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Andrew Mason
#53
Dec4-08, 03:37 PM
Sci Advisor
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P: 6,654
Quote Quote by vanesch View Post
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As long as solar (or wind or other erratic renewables) is a minority contributor (say, 15% or 20%), then this doesn't play a role, and the price per KWhr delivered will be much lower, as we can just use "yearly average". What renders this expensive is when we need reliability (which is not needed when it plays in the 15% ballpark, because reliability is then provided by the other technologies).
Good point. If you were to use solar electricity to produce hydrogen by electrolysis (for use in cars, say) an average supply works just fine.


I really don't think that, even as a minority contribution, at actual prices, solar PV is competitive with nuclear (you have 25c/KWhr for solar, while this is ~8c/KWhr for nuclear/coal). But even then this comes about because solar is not providing for an essential function in power delivery: reliability and load following.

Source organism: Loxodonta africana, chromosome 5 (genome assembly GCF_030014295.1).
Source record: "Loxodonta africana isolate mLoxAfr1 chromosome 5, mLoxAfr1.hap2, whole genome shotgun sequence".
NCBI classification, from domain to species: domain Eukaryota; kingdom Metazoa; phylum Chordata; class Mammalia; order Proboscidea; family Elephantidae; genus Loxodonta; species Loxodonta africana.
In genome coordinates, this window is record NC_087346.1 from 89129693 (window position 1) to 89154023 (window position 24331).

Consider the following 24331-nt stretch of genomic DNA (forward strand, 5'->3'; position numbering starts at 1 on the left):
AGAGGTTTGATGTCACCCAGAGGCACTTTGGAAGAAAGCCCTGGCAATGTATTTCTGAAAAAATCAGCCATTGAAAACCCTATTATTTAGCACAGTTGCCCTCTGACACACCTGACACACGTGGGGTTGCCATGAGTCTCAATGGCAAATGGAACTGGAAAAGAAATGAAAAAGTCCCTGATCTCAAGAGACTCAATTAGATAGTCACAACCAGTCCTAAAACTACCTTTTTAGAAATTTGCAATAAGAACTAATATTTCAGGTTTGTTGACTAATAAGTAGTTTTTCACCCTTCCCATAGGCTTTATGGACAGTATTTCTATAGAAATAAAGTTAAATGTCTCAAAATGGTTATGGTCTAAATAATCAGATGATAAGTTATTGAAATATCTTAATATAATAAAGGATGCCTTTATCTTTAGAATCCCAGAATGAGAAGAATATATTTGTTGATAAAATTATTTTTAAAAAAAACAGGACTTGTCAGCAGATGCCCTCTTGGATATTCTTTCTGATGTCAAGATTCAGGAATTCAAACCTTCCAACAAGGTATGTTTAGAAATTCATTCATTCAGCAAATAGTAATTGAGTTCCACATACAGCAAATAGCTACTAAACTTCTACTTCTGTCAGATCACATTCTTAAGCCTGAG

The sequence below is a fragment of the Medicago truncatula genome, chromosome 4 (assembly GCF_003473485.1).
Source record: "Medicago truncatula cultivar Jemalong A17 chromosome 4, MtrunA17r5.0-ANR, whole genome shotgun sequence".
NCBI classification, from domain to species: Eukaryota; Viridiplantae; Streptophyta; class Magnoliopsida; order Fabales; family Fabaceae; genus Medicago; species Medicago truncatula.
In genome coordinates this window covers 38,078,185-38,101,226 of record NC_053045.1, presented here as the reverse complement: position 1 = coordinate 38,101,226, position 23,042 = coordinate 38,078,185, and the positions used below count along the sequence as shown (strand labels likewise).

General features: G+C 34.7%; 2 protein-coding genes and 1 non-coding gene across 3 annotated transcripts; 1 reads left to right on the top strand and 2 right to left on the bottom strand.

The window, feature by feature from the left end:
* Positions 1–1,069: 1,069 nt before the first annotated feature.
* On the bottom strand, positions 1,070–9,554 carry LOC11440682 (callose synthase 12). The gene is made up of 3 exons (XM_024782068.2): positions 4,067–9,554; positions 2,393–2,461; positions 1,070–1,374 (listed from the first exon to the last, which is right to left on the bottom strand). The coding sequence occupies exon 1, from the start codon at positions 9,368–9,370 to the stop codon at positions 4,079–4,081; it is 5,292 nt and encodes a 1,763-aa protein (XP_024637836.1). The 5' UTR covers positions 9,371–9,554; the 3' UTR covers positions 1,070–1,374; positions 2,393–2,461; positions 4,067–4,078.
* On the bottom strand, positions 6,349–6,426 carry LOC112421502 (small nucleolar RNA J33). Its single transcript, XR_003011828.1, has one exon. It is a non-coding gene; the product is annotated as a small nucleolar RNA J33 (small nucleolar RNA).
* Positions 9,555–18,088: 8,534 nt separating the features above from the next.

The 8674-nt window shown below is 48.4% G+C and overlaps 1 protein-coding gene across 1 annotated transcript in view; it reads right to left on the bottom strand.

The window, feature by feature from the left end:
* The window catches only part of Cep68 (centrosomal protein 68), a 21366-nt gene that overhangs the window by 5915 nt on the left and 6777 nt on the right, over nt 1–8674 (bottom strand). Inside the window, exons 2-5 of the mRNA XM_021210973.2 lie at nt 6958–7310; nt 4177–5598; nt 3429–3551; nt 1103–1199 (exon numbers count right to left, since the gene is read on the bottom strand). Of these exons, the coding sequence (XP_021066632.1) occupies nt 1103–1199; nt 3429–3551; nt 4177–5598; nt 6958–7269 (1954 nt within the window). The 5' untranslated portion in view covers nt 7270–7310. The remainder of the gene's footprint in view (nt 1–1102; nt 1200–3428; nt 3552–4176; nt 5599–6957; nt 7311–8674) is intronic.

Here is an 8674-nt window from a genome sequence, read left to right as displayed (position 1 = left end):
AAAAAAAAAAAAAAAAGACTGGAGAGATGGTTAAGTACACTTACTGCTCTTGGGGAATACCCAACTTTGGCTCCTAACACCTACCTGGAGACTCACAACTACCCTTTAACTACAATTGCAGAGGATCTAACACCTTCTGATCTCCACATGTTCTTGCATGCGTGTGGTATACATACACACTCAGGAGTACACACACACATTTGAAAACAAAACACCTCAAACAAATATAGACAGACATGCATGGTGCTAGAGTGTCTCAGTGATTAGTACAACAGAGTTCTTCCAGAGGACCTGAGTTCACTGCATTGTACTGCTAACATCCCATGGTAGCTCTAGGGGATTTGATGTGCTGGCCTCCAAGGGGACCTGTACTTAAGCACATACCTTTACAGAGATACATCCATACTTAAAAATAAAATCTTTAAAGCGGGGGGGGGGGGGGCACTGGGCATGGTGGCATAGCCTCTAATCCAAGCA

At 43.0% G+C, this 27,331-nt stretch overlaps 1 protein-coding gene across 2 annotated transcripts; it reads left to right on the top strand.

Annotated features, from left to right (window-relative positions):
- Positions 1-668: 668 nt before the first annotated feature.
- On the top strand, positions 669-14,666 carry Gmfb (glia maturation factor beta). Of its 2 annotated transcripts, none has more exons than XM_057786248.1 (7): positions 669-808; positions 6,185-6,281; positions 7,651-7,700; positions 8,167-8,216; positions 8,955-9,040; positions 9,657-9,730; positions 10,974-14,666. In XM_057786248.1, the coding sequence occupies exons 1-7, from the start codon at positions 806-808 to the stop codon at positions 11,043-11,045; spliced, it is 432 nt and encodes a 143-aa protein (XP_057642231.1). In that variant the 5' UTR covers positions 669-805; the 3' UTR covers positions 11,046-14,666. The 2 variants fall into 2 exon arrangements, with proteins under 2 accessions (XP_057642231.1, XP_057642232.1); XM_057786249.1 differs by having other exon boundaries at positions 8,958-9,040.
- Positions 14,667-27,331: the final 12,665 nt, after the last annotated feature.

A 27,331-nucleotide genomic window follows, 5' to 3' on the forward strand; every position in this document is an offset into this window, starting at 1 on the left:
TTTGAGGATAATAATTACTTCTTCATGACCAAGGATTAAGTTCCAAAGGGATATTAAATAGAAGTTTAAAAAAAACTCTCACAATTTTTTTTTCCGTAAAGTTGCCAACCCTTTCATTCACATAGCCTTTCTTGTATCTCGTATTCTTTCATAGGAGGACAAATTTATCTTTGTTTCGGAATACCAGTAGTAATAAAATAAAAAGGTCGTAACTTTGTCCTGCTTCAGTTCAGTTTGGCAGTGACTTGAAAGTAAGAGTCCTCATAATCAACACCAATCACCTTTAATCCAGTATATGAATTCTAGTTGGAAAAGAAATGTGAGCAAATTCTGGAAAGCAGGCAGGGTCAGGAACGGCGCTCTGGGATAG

The capital cost of the IFR must be huge on a per watt basis. A 1 GW conventional nuclear plant will run about $4 billion. which is $4 per Watt. An IFR would be at least double, maybe triple that so $8 - $12 billion not including development costs. While an IFR if very efficient, it does use fuel and has a significant operating cost. Accepting that my figures for cost may be out by a factor of 6, that puts solar at today's prices about $12/watt. So it I appears to me that solar would be competitive. A big advantage of solar would be the speed at which it could be implemented.


AM